The office provides technical and field expertise to tribal governments in managing their resources, such as assisting in walleye assessments in treaty-ceded territory and restoring lake sturgeon populations of the Red River Basin including the White Earth and Red Lake Nations. One key initiative includes controlling the spread of Aquatic Invasive Species through techniques like eDNA, telemetry, multi-beam sonar, and split-beam hydroacoustics. Habitat biologists work to restore fish passage at dams in Minnesota, Wisconsin and Iowa and coordinate habitat conservation projects for the Driftless Area Restoration Effort and Fishers and Farmers Partnership for the Upper Mississippi River Basin under the National Fish Habitat Partnership.
What We Do
La Crosse Fish and Wildlife Conservation Office works to:
- Restore native, inter-jurisdictional fishes and aquatic habitats
- Prevent the extinction of federally endangered fish and mussels
- Impede the spread of nonindigenous aquatic nuisance species
- Provide environmental education and outreach
- Attain fish passage on streams and restore historic fish migrations through the National Fish Passage Program
- Work on river and stream restoration, rehabilitation and enhancement projects
- Coordinate two National Fish Habitat Partnerships for the Upper Mississippi River Basin: the Driftless Area Restoration Effort and the Fishers and Farmers Partnership for the Upper Mississippi River Basin
- Fulfill federal trust responsibilities to Native American tribes
The La Crosse Fish and Wildlife Conservation Office is housed within the Midwest Fisheries Center, which also includes the La Crosse Fish Health Center, Whitney Genetics Laboratory and administrative, GIS and outreach staff, as well as the Regional Watercraft Safety Coordinator.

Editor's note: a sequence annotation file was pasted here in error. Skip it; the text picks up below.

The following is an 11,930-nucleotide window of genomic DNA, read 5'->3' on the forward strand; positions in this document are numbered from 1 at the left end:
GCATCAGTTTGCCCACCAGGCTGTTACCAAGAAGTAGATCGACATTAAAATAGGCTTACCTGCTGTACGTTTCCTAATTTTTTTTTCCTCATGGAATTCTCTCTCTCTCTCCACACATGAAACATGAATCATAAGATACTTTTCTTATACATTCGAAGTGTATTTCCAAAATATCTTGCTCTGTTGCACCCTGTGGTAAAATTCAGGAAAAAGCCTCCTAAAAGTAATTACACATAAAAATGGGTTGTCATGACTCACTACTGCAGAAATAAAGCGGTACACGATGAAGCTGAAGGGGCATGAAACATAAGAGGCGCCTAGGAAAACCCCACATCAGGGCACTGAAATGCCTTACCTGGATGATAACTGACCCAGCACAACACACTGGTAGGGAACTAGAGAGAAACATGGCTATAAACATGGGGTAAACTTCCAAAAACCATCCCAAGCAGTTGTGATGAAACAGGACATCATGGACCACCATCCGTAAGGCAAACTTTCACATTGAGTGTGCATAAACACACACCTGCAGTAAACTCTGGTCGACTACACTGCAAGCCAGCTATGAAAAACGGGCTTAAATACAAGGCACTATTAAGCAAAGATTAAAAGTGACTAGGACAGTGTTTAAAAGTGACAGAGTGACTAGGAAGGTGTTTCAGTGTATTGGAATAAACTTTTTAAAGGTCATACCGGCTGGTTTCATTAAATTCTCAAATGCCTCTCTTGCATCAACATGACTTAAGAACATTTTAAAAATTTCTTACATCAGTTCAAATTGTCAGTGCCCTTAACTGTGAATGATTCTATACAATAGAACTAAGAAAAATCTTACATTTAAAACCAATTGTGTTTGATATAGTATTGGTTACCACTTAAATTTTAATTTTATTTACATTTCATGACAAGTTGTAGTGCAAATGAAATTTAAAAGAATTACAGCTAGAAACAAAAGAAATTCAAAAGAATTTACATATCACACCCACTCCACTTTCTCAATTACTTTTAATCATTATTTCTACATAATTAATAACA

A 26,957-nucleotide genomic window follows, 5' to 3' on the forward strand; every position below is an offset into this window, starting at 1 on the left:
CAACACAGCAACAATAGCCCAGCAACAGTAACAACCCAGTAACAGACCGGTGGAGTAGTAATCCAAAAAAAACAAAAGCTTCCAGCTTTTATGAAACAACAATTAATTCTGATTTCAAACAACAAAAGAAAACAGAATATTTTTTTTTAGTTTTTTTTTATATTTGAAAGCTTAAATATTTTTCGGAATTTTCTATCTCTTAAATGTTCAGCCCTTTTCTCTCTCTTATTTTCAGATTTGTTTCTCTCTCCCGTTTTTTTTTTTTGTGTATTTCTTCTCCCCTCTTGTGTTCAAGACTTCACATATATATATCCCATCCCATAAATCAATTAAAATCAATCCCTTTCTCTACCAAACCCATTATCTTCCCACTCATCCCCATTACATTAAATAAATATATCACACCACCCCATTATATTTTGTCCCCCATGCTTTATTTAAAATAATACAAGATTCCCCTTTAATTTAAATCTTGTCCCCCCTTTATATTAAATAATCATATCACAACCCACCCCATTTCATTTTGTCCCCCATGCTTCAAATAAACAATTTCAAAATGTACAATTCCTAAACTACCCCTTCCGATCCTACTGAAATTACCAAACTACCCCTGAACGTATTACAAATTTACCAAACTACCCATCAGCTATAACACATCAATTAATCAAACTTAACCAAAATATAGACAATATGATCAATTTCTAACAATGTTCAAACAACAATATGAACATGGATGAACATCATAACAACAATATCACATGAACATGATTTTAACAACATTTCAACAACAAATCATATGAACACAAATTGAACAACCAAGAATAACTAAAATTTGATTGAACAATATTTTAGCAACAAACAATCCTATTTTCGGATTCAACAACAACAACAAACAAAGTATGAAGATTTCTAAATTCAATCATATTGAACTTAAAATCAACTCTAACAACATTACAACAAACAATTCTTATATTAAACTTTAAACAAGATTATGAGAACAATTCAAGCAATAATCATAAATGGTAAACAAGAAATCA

The Midwest Fisheries Center is the region’s Fish Technology Center for U.S. Fish and Wildlife Service. Fish Technology Centers provide leadership in science-based management of trust aquatic resources through applied research and the development of new concepts, strategies and techniques to solve problems in aquatic resource conservation. Established in 2015, the Midwest Fisheries Center’s mission is: “Working in partnership, we provide leadership in science, technology and education for conservation of aquatic ecosystems emphasizing fisheries, aquatic, genetics and aquatic animal health for the benefit of the public”.
We work on the detection ofincluding the highly invasive bighead and silver carp and round goby. In addition, the office works on improvement of habitat for the endangered Topeka shiner and other priority fish like brook trout and smallmouth bass, endangered freshwater mussels such as the Higgins eye, and fish passage for lake sturgeon and other fish and freshwater mussels.
Our lobby features informational displays describing local aquatic wildlife and our scientific research and conservation efforts, a Mississippi River mural and an aquarium of local native fish. The lobby is open to the public. Our laboratories and other work areas are not generally open for tours so we encourage visitors to email or call to pre-arrange a tour.
The Midwest Fisheries Center offers environmental education activities for community groups and schools. In addition, the center can lend fishing poles to local community groups. Each year, the center co-sponsors several events in the community. There are a variety of volunteer opportunities available in several different areas.